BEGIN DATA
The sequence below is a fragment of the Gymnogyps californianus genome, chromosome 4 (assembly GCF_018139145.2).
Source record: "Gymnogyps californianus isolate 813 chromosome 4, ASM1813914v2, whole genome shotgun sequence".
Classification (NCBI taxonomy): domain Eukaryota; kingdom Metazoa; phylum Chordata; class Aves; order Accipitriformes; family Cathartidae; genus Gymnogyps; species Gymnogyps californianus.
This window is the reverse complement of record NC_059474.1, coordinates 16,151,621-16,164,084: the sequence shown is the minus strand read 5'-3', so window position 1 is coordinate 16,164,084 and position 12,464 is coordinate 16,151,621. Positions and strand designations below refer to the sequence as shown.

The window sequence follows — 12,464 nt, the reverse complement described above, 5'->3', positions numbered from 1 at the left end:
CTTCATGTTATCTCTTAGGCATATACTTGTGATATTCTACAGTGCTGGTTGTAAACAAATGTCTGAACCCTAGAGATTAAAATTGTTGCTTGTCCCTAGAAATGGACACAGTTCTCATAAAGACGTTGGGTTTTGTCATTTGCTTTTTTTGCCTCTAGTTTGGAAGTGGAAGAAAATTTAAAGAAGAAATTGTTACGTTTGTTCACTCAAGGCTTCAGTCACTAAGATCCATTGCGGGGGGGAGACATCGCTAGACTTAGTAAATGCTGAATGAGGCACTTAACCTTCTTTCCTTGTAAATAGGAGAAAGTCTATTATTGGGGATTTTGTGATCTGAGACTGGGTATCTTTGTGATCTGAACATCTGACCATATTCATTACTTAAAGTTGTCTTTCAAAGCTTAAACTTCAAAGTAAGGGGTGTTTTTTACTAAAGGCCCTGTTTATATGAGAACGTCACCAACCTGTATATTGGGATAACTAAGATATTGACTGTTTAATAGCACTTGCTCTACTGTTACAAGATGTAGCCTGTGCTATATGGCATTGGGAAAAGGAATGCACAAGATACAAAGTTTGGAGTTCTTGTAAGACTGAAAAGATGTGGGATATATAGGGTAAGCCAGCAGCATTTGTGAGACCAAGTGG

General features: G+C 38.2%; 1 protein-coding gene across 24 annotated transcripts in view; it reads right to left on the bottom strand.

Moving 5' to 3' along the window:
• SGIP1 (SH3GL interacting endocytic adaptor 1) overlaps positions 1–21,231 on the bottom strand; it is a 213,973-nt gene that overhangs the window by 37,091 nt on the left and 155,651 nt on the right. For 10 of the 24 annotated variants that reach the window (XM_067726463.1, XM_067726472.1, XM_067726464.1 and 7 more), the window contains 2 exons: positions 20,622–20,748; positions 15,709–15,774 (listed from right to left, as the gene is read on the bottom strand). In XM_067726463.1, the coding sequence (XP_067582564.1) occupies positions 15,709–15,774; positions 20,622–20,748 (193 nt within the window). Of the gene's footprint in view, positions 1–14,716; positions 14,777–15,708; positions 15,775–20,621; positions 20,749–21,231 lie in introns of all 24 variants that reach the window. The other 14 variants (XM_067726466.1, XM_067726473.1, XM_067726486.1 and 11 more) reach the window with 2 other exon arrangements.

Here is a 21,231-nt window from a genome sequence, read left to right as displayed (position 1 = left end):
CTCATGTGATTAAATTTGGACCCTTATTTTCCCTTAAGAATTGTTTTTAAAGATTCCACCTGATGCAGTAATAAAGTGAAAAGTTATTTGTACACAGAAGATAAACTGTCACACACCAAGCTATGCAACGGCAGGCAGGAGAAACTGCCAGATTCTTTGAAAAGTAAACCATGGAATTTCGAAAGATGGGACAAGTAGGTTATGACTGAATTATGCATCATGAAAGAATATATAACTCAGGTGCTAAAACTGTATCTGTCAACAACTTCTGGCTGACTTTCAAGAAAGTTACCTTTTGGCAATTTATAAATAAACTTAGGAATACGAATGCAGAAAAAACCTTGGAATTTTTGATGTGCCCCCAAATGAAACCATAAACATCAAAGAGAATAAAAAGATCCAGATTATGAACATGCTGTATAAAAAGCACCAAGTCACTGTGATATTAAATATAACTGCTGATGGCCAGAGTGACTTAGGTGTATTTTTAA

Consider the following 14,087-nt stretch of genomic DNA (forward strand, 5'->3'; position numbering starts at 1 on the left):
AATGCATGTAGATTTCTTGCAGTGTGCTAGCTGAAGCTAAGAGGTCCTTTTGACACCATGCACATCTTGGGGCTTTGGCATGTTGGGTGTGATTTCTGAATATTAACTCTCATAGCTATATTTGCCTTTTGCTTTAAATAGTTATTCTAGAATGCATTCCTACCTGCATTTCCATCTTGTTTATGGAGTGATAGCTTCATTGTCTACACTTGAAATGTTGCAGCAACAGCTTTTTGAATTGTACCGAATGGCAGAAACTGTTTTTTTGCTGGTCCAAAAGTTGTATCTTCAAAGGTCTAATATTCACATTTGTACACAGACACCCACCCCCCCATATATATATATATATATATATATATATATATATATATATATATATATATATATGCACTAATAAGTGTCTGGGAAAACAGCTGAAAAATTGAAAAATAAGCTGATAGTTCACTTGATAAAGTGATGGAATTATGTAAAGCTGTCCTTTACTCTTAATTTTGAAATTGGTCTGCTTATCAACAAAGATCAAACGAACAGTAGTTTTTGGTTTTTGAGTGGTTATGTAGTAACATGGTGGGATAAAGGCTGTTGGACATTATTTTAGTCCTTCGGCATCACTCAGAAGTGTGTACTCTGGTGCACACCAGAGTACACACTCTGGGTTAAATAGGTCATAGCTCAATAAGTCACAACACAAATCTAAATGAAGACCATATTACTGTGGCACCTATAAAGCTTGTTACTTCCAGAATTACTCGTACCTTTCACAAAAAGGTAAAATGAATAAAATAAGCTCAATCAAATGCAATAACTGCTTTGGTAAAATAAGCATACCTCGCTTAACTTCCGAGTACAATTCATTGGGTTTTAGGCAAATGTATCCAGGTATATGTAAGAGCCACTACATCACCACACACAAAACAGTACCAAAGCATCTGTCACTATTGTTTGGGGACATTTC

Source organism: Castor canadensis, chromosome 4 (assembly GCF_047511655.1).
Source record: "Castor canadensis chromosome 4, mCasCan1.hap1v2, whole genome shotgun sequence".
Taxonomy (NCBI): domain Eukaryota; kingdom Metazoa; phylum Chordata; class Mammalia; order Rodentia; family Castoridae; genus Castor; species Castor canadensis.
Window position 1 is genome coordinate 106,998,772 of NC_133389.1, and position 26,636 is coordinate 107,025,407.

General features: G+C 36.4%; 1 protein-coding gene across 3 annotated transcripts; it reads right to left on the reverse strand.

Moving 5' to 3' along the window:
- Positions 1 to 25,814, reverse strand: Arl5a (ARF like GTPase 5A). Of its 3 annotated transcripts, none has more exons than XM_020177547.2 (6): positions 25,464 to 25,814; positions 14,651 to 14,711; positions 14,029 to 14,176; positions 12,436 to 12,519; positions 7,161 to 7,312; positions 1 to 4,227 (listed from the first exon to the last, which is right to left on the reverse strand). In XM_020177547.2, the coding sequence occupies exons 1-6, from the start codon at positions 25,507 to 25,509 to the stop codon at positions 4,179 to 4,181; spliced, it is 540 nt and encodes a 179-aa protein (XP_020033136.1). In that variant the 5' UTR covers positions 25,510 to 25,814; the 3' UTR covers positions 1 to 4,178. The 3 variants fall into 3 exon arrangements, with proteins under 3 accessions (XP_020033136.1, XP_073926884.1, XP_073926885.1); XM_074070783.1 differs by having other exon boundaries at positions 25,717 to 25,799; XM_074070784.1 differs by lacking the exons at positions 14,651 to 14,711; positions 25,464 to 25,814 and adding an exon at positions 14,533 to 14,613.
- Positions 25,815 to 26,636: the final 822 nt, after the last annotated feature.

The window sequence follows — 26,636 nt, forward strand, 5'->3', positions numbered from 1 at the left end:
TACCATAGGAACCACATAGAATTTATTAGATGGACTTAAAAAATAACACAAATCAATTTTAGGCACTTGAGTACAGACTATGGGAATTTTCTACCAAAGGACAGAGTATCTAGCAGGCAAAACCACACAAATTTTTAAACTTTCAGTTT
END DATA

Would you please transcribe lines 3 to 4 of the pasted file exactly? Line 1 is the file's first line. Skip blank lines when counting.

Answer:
Classification (NCBI taxonomy): domain Eukaryota; kingdom Metazoa; phylum Chordata; class Aves; order Accipitriformes; family Cathartidae; genus Gymnogyps; species Gymnogyps californianus.
This window is the reverse complement of record NC_059474.1, coordinates 16,151,621-16,164,084: the sequence shown is the minus strand read 5'-3', so window position 1 is coordinate 16,164,084 and position 12,464 is coordinate 16,151,621. Positions and strand designations below refer to the sequence as shown.